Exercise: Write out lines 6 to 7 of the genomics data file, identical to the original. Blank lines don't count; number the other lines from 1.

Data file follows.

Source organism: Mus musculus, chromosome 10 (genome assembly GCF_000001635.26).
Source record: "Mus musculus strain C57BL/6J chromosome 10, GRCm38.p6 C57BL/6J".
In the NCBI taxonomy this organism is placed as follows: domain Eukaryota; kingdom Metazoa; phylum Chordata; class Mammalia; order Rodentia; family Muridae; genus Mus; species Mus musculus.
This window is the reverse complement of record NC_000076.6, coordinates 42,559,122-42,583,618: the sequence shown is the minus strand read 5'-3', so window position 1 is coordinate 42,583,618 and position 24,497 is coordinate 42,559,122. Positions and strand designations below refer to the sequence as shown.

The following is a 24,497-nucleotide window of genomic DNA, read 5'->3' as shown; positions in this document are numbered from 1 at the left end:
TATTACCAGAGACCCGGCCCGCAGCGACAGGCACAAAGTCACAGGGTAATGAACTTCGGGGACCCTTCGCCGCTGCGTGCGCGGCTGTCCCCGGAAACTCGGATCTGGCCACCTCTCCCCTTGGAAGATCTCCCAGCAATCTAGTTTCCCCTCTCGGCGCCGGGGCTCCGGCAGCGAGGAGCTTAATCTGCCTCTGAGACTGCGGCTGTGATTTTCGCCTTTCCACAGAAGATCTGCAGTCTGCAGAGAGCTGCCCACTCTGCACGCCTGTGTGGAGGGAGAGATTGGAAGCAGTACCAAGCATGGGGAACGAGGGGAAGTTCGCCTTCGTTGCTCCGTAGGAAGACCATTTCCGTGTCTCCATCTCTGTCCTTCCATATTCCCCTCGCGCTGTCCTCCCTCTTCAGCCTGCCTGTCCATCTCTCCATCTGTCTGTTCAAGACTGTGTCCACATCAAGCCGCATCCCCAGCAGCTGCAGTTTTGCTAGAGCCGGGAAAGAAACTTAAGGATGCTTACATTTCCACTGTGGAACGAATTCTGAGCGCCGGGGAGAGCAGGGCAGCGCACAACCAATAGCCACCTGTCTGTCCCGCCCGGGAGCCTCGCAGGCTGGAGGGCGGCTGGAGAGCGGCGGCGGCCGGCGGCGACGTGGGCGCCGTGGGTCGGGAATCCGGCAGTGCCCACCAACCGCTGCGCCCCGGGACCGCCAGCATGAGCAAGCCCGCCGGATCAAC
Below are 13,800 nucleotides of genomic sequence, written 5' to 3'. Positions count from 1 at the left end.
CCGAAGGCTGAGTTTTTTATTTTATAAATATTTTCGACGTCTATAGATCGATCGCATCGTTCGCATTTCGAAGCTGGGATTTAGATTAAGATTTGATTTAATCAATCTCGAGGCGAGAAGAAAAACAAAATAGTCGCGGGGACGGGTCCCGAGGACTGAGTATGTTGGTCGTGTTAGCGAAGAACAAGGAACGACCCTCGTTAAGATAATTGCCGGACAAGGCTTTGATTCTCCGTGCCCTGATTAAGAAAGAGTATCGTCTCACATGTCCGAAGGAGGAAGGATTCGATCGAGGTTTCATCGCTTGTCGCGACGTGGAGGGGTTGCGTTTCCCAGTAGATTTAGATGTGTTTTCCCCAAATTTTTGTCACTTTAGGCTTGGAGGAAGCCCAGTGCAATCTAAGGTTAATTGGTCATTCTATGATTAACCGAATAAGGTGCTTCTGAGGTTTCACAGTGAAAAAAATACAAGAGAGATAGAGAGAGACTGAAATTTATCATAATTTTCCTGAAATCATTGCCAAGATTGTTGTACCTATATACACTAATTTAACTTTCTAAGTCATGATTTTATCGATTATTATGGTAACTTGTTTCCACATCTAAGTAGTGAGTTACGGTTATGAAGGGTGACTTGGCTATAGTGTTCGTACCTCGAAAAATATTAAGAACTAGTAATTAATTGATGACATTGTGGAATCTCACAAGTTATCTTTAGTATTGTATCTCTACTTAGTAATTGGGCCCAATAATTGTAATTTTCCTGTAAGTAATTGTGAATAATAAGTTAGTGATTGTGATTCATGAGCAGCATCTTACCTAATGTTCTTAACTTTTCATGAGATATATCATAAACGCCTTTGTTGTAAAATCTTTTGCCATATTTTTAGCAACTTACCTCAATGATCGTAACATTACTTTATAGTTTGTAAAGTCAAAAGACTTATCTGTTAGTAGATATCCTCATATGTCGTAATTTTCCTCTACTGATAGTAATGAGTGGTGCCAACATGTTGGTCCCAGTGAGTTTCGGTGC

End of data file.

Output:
TATTACCAGAGACCCGGCCCGCAGCGACAGGCACAAAGTCACAGGGTAATGAACTTCGGGGACCCTTCGCCGCTGCGTGCGCGGCTGTCCCCGGAAACTCGGATCTGGCCACCTCTCCCCTTGGAAGATCTCCCAGCAATCTAGTTTCCCCTCTCGGCGCCGGGGCTCCGGCAGCGAGGAGCTTAATCTGCCTCTGAGACTGCGGCTGTGATTTTCGCCTTTCCACAGAAGATCTGCAGTCTGCAGAGAGCTGCCCACTCTGCACGCCTGTGTGGAGGGAGAGATTGGAAGCAGTACCAAGCATGGGGAACGAGGGGAAGTTCGCCTTCGTTGCTCCGTAGGAAGACCATTTCCGTGTCTCCATCTCTGTCCTTCCATATTCCCCTCGCGCTGTCCTCCCTCTTCAGCCTGCCTGTCCATCTCTCCATCTGTCTGTTCAAGACTGTGTCCACATCAAGCCGCATCCCCAGCAGCTGCAGTTTTGCTAGAGCCGGGAAAGAAACTTAAGGATGCTTACATTTCCACTGTGGAACGAATTCTGAGCGCCGGGGAGAGCAGGGCAGCGCACAACCAATAGCCACCTGTCTGTCCCGCCCGGGAGCCTCGCAGGCTGGAGGGCGGCTGGAGAGCGGCGGCGGCCGGCGGCGACGTGGGCGCCGTGGGTCGGGAATCCGGCAGTGCCCACCAACCGCTGCGCCCCGGGACCGCCAGCATGAGCAAGCCCGCCGGATCAAC
Below are 13,800 nucleotides of genomic sequence, written 5' to 3'. Positions count from 1 at the left end.